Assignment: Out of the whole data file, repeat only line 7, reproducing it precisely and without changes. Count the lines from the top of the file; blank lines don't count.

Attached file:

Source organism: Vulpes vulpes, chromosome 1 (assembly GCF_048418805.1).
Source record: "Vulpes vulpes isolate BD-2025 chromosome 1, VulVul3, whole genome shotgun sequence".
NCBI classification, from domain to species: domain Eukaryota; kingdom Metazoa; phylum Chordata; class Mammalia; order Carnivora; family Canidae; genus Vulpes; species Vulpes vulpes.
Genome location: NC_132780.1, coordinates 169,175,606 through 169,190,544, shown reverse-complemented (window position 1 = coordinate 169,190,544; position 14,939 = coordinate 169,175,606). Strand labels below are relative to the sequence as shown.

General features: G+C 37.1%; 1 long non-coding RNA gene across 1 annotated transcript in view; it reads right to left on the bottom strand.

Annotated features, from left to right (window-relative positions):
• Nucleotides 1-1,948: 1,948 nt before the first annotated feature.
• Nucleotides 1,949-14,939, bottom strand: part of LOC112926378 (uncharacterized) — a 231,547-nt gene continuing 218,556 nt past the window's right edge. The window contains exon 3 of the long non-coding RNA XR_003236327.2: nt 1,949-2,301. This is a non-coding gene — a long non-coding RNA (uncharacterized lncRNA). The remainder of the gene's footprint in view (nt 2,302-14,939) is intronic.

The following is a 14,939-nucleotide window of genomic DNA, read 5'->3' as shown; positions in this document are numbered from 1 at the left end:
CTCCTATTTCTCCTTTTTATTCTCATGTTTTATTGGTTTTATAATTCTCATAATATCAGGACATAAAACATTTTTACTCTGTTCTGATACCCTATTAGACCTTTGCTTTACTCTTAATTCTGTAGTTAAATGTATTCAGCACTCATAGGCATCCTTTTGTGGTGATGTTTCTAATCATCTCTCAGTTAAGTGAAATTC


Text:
• Nucleotides 1-1,948: 1,948 nt before the first annotated feature.